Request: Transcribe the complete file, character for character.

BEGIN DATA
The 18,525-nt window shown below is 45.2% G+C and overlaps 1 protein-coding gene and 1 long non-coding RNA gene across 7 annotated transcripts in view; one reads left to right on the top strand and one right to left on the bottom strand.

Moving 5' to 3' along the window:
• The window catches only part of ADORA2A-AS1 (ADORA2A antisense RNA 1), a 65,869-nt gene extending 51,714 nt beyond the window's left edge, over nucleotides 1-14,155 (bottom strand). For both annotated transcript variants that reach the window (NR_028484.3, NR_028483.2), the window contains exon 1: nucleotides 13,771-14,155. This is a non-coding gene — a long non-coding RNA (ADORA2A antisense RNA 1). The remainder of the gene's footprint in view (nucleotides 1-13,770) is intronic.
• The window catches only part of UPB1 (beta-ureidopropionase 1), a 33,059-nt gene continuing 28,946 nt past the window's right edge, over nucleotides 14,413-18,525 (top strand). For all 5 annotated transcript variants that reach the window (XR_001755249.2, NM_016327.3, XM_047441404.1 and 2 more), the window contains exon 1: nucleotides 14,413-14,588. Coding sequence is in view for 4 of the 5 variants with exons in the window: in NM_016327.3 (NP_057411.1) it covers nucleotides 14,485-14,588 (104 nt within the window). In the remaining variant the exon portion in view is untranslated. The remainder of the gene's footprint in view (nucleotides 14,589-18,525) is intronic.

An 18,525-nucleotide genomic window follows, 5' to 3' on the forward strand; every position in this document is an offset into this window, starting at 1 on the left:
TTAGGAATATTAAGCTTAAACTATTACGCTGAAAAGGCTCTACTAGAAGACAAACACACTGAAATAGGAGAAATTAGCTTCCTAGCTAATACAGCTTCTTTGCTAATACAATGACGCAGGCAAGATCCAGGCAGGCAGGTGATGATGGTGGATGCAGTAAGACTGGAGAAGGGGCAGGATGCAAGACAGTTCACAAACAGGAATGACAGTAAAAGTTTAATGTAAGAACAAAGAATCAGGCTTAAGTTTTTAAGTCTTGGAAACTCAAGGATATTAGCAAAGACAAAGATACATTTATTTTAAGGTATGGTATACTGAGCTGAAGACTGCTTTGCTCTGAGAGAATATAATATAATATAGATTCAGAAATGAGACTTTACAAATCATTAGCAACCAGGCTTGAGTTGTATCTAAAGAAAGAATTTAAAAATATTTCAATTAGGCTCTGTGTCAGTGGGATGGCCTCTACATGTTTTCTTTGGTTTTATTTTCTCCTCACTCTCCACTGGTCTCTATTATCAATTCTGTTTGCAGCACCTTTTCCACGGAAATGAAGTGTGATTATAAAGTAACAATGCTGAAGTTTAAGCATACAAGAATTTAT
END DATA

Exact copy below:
The 18,525-nt window shown below is 45.2% G+C and overlaps 1 protein-coding gene and 1 long non-coding RNA gene across 7 annotated transcripts in view; one reads left to right on the top strand and one right to left on the bottom strand.

Moving 5' to 3' along the window:
• The window catches only part of ADORA2A-AS1 (ADORA2A antisense RNA 1), a 65,869-nt gene extending 51,714 nt beyond the window's left edge, over nucleotides 1-14,155 (bottom strand). For both annotated transcript variants that reach the window (NR_028484.3, NR_028483.2), the window contains exon 1: nucleotides 13,771-14,155. This is a non-coding gene — a long non-coding RNA (ADORA2A antisense RNA 1). The remainder of the gene's footprint in view (nucleotides 1-13,770) is intronic.
• The window catches only part of UPB1 (beta-ureidopropionase 1), a 33,059-nt gene continuing 28,946 nt past the window's right edge, over nucleotides 14,413-18,525 (top strand). For all 5 annotated transcript variants that reach the window (XR_001755249.2, NM_016327.3, XM_047441404.1 and 2 more), the window contains exon 1: nucleotides 14,413-14,588. Coding sequence is in view for 4 of the 5 variants with exons in the window: in NM_016327.3 (NP_057411.1) it covers nucleotides 14,485-14,588 (104 nt within the window). In the remaining variant the exon portion in view is untranslated. The remainder of the gene's footprint in view (nucleotides 14,589-18,525) is intronic.

An 18,525-nucleotide genomic window follows, 5' to 3' on the forward strand; every position in this document is an offset into this window, starting at 1 on the left:
TTAGGAATATTAAGCTTAAACTATTACGCTGAAAAGGCTCTACTAGAAGACAAACACACTGAAATAGGAGAAATTAGCTTCCTAGCTAATACAGCTTCTTTGCTAATACAATGACGCAGGCAAGATCCAGGCAGGCAGGTGATGATGGTGGATGCAGTAAGACTGGAGAAGGGGCAGGATGCAAGACAGTTCACAAACAGGAATGACAGTAAAAGTTTAATGTAAGAACAAAGAATCAGGCTTAAGTTTTTAAGTCTTGGAAACTCAAGGATATTAGCAAAGACAAAGATACATTTATTTTAAGGTATGGTATACTGAGCTGAAGACTGCTTTGCTCTGAGAGAATATAATATAATATAGATTCAGAAATGAGACTTTACAAATCATTAGCAACCAGGCTTGAGTTGTATCTAAAGAAAGAATTTAAAAATATTTCAATTAGGCTCTGTGTCAGTGGGATGGCCTCTACATGTTTTCTTTGGTTTTATTTTCTCCTCACTCTCCACTGGTCTCTATTATCAATTCTGTTTGCAGCACCTTTTCCACGGAAATGAAGTGTGATTATAAAGTAACAATGCTGAAGTTTAAGCATACAAGAATTTAT